The Table That Could Talk To The Dead
The Fox Sisters, America's leading mediums in the mid-19th century, possessed a table they claimed helped them "communicate" with the dead.
Spiritualism, the belief that the living can talk with the dead, became an American phenomenon in the mid-19th century. At the forefront of this phenomenon were the Fox sisters.
There were three Fox sisters, Kate, Leah, and Margaret, and they were raised in Hydesville, New York (20 miles from Rochester, but the town is no longer in existence) in a house that the sisters claimed was haunted by a spirit. They communicated with this spirit by asking it questions which it would answer with rappings, or knockings. Through these “rappings,” they discovered that this spirit was a peddler named Charles Rossum who had been murdered five years before and was now buried in the cellar. Neighbors and family members were astonished! Could these girls really talk to spirits? They went into the cellar to see if these young girls were telling the truth and, lo and behold, they found bones in the walls.
Despite this “evidence,” it has since come to light that these bones were not found until 1904 and persistent rumors exist that these bones had been, in fact, planted.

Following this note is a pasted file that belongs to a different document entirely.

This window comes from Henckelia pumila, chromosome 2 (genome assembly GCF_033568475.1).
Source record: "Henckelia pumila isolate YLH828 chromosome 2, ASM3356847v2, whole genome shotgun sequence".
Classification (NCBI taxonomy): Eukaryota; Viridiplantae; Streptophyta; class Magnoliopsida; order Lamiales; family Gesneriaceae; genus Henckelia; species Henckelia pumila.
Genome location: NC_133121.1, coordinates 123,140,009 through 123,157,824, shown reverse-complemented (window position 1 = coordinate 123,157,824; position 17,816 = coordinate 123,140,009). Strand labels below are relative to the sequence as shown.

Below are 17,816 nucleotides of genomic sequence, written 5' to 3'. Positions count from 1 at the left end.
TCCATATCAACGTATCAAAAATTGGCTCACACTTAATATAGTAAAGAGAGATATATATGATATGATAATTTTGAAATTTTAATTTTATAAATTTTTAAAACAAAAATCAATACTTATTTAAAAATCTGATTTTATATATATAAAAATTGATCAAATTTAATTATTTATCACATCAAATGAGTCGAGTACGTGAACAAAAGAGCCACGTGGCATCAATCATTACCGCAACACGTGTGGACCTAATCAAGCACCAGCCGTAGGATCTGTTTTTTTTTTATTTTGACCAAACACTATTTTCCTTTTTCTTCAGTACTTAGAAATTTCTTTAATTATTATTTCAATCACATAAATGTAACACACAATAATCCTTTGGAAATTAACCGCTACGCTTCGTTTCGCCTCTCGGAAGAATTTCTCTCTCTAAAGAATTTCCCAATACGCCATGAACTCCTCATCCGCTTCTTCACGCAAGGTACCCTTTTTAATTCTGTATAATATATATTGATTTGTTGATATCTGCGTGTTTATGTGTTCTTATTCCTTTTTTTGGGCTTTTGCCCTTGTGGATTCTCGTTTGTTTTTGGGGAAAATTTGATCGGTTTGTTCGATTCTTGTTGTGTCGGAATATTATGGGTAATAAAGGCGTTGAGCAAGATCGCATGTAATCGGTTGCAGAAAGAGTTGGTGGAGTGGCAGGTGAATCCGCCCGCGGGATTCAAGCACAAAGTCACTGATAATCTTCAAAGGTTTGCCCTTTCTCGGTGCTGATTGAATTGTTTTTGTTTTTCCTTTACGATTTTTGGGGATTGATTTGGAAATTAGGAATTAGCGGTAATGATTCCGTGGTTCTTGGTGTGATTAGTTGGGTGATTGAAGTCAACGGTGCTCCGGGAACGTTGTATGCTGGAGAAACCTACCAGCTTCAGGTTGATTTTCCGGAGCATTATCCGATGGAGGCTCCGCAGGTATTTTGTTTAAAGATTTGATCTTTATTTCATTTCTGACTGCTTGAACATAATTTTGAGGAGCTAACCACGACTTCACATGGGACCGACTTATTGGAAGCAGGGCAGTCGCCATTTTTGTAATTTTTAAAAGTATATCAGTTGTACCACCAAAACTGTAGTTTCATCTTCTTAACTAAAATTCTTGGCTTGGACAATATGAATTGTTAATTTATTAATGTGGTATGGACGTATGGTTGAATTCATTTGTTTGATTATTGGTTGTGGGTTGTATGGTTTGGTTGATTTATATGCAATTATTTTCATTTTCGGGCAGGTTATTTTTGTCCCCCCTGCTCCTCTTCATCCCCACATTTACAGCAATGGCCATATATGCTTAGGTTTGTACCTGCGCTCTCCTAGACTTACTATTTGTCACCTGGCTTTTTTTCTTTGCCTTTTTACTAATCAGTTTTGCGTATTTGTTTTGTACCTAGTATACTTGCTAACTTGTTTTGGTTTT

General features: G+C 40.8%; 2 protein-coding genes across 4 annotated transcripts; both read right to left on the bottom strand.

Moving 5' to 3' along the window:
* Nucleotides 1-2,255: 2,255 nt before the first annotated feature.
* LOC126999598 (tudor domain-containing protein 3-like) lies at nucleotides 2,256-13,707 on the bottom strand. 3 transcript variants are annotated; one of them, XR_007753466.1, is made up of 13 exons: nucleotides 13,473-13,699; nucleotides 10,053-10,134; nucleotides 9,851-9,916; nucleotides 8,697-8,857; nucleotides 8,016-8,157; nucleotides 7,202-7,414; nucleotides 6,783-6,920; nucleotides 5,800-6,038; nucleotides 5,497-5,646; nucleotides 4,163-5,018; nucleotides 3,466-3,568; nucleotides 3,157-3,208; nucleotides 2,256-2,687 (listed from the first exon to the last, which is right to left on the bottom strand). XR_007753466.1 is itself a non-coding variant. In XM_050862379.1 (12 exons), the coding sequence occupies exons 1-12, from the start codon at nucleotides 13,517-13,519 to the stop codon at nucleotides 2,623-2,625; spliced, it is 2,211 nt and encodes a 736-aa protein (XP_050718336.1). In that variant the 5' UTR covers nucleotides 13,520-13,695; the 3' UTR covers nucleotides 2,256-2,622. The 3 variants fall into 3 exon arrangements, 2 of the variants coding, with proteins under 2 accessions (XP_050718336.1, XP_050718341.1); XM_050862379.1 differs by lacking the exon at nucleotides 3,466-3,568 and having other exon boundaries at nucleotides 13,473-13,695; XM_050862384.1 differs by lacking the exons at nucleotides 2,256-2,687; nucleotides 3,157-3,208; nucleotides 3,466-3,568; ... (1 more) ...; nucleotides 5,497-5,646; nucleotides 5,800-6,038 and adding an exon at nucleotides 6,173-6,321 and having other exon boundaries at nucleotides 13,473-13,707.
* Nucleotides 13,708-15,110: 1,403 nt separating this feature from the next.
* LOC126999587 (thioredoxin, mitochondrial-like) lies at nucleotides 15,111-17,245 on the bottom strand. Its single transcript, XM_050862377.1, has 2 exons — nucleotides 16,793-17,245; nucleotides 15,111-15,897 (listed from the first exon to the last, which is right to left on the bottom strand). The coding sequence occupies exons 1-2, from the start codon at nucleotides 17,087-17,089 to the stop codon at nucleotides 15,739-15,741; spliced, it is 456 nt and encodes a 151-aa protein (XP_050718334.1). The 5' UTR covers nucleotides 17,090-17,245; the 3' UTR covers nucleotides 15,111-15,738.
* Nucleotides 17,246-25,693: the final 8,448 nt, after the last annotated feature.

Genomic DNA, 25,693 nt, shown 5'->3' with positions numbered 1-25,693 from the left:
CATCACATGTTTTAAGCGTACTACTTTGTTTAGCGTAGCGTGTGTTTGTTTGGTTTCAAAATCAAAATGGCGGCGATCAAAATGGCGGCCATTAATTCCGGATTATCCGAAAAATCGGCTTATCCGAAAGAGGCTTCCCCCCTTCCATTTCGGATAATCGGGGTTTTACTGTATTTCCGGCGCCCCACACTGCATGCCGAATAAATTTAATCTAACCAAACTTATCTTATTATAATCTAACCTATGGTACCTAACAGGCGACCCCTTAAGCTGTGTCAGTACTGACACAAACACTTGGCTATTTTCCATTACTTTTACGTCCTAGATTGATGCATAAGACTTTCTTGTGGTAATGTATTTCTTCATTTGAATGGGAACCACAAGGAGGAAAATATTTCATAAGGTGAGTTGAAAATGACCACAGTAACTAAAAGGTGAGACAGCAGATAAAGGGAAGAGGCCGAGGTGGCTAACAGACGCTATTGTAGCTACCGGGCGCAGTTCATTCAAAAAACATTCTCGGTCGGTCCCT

With their newfound fame, the Fox sisters moved to the big city – Rochester, New York – to begin their new careers as mediums. They routinely put on seances attended by some of the biggest names of the day, like poet William Cullen Bryant, showman PT Barnum, and newspaper editor Horace Greeley.
Pictured above is the table the Fox sisters used for their seances, now located at the Rochester Historical Society. Much as they did when they were girls, the Fox sisters relied on mysterious “rappings” as proof that spirits were present.
This table, as you can see in the pictures, was specifically made to produce these rappings. Within the enclosed top of the table lies a spring connected to a long metal rod. When pushed, the rod hits the inside of the table creating the rapping sound. The sisters were also known to create unusual sounds by cracking their feet and knuckles, which they used as further evidence that the dead were present. The Fox Sisters’ ability to communicate with the dead was a hoax.
The Fox Sisters continued to perform seances and other matters of spirit communication until the late 1800s when skeptics and nonbelievers forced them to admit it was all a fraud. Chief among these skeptics was the magician Harry Houdini, who took it personally that these sisters were defrauding vulnerable people.
With their livelihood ruined, the Fox sisters faded into alcoholism and obscurity. By the turn of the century, all of the sisters had died in poverty and shame.
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Downtown Rochester off of Route 490
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